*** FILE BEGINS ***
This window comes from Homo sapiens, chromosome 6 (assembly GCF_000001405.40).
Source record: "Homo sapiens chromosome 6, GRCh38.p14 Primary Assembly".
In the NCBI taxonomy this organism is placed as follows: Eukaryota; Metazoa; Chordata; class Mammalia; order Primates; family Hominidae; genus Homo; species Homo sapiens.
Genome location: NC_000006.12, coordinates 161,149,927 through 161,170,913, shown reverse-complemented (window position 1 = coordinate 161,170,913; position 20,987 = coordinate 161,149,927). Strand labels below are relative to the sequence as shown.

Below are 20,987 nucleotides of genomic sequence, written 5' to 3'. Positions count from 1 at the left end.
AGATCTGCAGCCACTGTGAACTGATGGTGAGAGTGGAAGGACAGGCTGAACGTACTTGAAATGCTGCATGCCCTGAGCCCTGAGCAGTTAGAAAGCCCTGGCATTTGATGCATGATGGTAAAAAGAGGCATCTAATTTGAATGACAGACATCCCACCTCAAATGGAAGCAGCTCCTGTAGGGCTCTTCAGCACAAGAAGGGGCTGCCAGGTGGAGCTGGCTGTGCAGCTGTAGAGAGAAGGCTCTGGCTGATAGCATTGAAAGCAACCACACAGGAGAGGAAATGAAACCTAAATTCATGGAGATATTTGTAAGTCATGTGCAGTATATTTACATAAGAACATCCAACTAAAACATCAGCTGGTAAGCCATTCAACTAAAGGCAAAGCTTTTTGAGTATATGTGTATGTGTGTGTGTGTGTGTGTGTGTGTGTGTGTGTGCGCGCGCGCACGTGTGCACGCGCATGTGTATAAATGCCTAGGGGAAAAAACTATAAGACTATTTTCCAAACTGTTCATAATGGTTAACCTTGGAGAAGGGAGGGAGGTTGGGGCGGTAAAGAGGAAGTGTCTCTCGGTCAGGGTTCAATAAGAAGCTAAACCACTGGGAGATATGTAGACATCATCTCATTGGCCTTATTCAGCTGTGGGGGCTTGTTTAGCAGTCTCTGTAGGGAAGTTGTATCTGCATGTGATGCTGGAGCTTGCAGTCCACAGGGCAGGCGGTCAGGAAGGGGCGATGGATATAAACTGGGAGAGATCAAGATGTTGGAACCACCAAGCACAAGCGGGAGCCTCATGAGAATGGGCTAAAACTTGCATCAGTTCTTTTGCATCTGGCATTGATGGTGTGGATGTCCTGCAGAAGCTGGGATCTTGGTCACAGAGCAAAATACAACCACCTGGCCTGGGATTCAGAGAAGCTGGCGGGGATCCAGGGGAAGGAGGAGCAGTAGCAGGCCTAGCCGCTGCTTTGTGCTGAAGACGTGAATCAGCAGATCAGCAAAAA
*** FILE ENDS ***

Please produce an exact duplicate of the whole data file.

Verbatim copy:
This window comes from Homo sapiens, chromosome 6 (assembly GCF_000001405.40).
Source record: "Homo sapiens chromosome 6, GRCh38.p14 Primary Assembly".
In the NCBI taxonomy this organism is placed as follows: Eukaryota; Metazoa; Chordata; class Mammalia; order Primates; family Hominidae; genus Homo; species Homo sapiens.
Genome location: NC_000006.12, coordinates 161,149,927 through 161,170,913, shown reverse-complemented (window position 1 = coordinate 161,170,913; position 20,987 = coordinate 161,149,927). Strand labels below are relative to the sequence as shown.

Below are 20,987 nucleotides of genomic sequence, written 5' to 3'. Positions count from 1 at the left end.
AGATCTGCAGCCACTGTGAACTGATGGTGAGAGTGGAAGGACAGGCTGAACGTACTTGAAATGCTGCATGCCCTGAGCCCTGAGCAGTTAGAAAGCCCTGGCATTTGATGCATGATGGTAAAAAGAGGCATCTAATTTGAATGACAGACATCCCACCTCAAATGGAAGCAGCTCCTGTAGGGCTCTTCAGCACAAGAAGGGGCTGCCAGGTGGAGCTGGCTGTGCAGCTGTAGAGAGAAGGCTCTGGCTGATAGCATTGAAAGCAACCACACAGGAGAGGAAATGAAACCTAAATTCATGGAGATATTTGTAAGTCATGTGCAGTATATTTACATAAGAACATCCAACTAAAACATCAGCTGGTAAGCCATTCAACTAAAGGCAAAGCTTTTTGAGTATATGTGTATGTGTGTGTGTGTGTGTGTGTGTGTGTGTGTGTGCGCGCGCGCACGTGTGCACGCGCATGTGTATAAATGCCTAGGGGAAAAAACTATAAGACTATTTTCCAAACTGTTCATAATGGTTAACCTTGGAGAAGGGAGGGAGGTTGGGGCGGTAAAGAGGAAGTGTCTCTCGGTCAGGGTTCAATAAGAAGCTAAACCACTGGGAGATATGTAGACATCATCTCATTGGCCTTATTCAGCTGTGGGGGCTTGTTTAGCAGTCTCTGTAGGGAAGTTGTATCTGCATGTGATGCTGGAGCTTGCAGTCCACAGGGCAGGCGGTCAGGAAGGGGCGATGGATATAAACTGGGAGAGATCAAGATGTTGGAACCACCAAGCACAAGCGGGAGCCTCATGAGAATGGGCTAAAACTTGCATCAGTTCTTTTGCATCTGGCATTGATGGTGTGGATGTCCTGCAGAAGCTGGGATCTTGGTCACAGAGCAAAATACAACCACCTGGCCTGGGATTCAGAGAAGCTGGCGGGGATCCAGGGGAAGGAGGAGCAGTAGCAGGCCTAGCCGCTGCTTTGTGCTGAAGACGTGAATCAGCAGATCAGCAAAAA